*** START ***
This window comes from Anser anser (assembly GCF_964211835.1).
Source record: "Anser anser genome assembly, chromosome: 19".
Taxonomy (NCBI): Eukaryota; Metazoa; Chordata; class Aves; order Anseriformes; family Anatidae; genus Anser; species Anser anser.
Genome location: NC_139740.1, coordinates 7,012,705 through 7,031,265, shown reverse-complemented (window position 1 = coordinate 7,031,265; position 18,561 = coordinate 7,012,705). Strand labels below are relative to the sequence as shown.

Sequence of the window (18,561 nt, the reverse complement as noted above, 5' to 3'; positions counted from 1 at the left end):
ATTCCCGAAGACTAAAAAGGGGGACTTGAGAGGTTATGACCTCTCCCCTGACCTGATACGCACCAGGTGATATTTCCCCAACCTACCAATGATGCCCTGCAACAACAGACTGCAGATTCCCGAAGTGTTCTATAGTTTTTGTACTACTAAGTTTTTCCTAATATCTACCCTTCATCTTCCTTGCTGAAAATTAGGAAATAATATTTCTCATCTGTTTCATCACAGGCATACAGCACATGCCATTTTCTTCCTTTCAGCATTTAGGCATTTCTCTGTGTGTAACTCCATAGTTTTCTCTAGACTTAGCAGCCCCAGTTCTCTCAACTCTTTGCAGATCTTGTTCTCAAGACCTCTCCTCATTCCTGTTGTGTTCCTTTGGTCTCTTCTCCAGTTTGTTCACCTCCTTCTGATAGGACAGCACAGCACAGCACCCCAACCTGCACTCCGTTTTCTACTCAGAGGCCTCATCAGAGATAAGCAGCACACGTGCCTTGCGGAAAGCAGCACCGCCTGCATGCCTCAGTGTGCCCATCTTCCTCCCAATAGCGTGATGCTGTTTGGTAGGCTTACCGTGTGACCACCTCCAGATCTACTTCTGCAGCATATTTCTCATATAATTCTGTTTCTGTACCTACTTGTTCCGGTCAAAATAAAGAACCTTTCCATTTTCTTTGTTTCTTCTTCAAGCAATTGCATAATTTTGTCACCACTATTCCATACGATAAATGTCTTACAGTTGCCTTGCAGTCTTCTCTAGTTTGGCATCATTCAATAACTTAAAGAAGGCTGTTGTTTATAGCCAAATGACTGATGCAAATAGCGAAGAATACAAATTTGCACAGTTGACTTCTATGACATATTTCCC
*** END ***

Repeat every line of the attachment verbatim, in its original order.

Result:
This window comes from Anser anser (assembly GCF_964211835.1).
Source record: "Anser anser genome assembly, chromosome: 19".
Taxonomy (NCBI): Eukaryota; Metazoa; Chordata; class Aves; order Anseriformes; family Anatidae; genus Anser; species Anser anser.
Genome location: NC_139740.1, coordinates 7,012,705 through 7,031,265, shown reverse-complemented (window position 1 = coordinate 7,031,265; position 18,561 = coordinate 7,012,705). Strand labels below are relative to the sequence as shown.

Sequence of the window (18,561 nt, the reverse complement as noted above, 5' to 3'; positions counted from 1 at the left end):
ATTCCCGAAGACTAAAAAGGGGGACTTGAGAGGTTATGACCTCTCCCCTGACCTGATACGCACCAGGTGATATTTCCCCAACCTACCAATGATGCCCTGCAACAACAGACTGCAGATTCCCGAAGTGTTCTATAGTTTTTGTACTACTAAGTTTTTCCTAATATCTACCCTTCATCTTCCTTGCTGAAAATTAGGAAATAATATTTCTCATCTGTTTCATCACAGGCATACAGCACATGCCATTTTCTTCCTTTCAGCATTTAGGCATTTCTCTGTGTGTAACTCCATAGTTTTCTCTAGACTTAGCAGCCCCAGTTCTCTCAACTCTTTGCAGATCTTGTTCTCAAGACCTCTCCTCATTCCTGTTGTGTTCCTTTGGTCTCTTCTCCAGTTTGTTCACCTCCTTCTGATAGGACAGCACAGCACAGCACCCCAACCTGCACTCCGTTTTCTACTCAGAGGCCTCATCAGAGATAAGCAGCACACGTGCCTTGCGGAAAGCAGCACCGCCTGCATGCCTCAGTGTGCCCATCTTCCTCCCAATAGCGTGATGCTGTTTGGTAGGCTTACCGTGTGACCACCTCCAGATCTACTTCTGCAGCATATTTCTCATATAATTCTGTTTCTGTACCTACTTGTTCCGGTCAAAATAAAGAACCTTTCCATTTTCTTTGTTTCTTCTTCAAGCAATTGCATAATTTTGTCACCACTATTCCATACGATAAATGTCTTACAGTTGCCTTGCAGTCTTCTCTAGTTTGGCATCATTCAATAACTTAAAGAAGGCTGTTGTTTATAGCCAAATGACTGATGCAAATAGCGAAGAATACAAATTTGCACAGTTGACTTCTATGACATATTTCCC